They were arrested as they went through security on December 29. Holland was given a $5,900 fine, instead of a nine-month prison sentence, and was bailed for an undisclosed amount. Love — who was tried several days later, when he was no longer testing positive for the virus — was fined $4,000.
Neither Holland or the couple’s lawyer responded to a request for comment.
But they’re not the only tourists behaving badly in Barbados. On January 1, Swiss national Ismail Elbagli was fined $3,000 when he left the hotel where he was quarantining, having tested positive. Elbagli argued that his wife had received a call confirming a negative test that morning, and assumed it covered both of them. His fine was reduced from $8,000 in light of the circumstances.
And on December 31, Jamaican tourists Dean George Scott was jailed for six months when he walked out of the hotel where he was quarantining to buy a can of Fanta. In reaction to social media outcry that white tourists were being fined, while the only Black rule-breaker was jailed, Chief Magistrate Ian Weekes told the court that prison terms were a last resort, if paying a fine was not an option.
Sure enough, days later, Brits Andrew Luker and Julia Knightley were fined $6,000 (US $2,955) each for inviting a resident to their hotel room for sex, during their quarantine period. Neither the Barbados tourist board nor the government were available to comment on the restrictions.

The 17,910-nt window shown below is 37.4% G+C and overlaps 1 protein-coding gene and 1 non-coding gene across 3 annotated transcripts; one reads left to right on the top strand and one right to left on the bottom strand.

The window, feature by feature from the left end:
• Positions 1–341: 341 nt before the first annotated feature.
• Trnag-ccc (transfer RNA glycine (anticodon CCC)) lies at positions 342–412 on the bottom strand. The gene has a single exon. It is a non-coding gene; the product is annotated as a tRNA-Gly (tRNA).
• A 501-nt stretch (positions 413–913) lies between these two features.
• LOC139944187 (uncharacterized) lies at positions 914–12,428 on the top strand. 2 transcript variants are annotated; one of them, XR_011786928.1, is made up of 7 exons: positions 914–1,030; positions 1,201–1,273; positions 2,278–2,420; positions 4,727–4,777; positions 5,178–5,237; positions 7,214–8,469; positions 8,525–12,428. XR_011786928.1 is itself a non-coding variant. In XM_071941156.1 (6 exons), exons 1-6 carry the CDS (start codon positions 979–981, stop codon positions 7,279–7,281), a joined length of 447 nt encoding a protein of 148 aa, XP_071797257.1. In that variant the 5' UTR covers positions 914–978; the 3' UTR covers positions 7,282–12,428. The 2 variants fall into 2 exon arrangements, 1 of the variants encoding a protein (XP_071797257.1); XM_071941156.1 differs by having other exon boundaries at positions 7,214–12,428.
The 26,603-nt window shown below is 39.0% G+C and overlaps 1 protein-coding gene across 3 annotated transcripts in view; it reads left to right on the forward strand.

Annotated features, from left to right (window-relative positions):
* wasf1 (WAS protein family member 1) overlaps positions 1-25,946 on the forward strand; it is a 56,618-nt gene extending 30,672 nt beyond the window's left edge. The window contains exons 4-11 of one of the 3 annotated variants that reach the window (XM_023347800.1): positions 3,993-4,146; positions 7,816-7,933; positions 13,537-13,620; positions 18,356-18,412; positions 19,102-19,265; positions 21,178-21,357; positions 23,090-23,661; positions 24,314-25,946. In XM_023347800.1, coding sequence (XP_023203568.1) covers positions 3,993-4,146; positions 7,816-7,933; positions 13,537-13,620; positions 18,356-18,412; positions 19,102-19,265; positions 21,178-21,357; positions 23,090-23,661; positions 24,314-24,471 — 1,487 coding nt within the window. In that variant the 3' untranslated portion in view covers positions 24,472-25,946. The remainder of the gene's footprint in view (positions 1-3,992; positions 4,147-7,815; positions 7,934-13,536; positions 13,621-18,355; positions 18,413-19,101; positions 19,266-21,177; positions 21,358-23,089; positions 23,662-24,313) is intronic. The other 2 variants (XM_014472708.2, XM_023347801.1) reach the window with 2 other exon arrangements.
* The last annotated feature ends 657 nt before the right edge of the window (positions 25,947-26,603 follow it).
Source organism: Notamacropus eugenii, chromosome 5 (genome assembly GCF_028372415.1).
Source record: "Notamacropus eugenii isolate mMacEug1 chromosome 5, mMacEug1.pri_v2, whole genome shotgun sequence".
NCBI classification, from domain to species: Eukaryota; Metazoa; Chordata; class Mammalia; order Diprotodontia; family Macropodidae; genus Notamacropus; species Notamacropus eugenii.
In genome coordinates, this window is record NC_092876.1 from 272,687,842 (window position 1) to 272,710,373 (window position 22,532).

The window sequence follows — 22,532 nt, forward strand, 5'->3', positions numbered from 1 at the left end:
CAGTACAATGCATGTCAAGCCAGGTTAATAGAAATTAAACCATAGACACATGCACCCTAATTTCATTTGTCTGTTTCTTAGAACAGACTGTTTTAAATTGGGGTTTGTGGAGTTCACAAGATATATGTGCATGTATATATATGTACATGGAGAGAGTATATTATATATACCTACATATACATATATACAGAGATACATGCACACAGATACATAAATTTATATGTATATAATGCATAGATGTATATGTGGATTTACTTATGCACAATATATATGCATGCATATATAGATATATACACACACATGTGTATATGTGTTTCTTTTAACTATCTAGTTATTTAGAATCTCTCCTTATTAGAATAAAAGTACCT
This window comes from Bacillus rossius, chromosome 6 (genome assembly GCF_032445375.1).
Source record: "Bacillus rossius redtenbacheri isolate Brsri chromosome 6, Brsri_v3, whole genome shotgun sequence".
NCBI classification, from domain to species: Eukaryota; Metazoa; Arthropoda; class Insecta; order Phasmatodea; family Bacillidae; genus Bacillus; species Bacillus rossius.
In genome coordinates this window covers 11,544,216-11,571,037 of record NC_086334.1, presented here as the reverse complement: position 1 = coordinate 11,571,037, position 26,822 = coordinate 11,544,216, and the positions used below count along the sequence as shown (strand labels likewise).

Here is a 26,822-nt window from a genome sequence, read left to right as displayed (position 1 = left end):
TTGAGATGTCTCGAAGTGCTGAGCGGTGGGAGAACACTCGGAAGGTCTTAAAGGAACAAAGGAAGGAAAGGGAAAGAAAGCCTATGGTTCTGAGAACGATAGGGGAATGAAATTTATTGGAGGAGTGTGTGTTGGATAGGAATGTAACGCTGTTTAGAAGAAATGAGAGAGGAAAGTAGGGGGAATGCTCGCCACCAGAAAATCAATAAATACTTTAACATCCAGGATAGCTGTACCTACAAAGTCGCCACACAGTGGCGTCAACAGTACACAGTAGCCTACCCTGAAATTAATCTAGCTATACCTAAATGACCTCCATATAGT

However, Acting Chief Medical Officer Dr Kenneth George has laid the blame for the island’s increasing case numbers partially at the door of rule-breaking tourists. And in a video posted to Facebook shortly before Holland’s trial, Prime Minister Mia Mottley said: “We are very clear that on those persons who are visiting us, and to the extent that anyone is breaching our protocols, the government of Barbados through the Covid Monitoring Unit will take the necessary action for any visitors.
“We believe that by far the majority of them are compliant, but the handful who have chosen to ignore our mores, ignore our customs, ignore our laws and guidelines… you must be held accountable.”
So what’s going on in the heads of people when they break the law when traveling? For one rule-breaker, it was merely the idea of seeing how far they could go. The UK resident, who requested to remain anonymous for fear of losing his job, told CNN he traveled from London to Venice for a vacation in June while the UK was still in lockdown and all but essential travel was banned.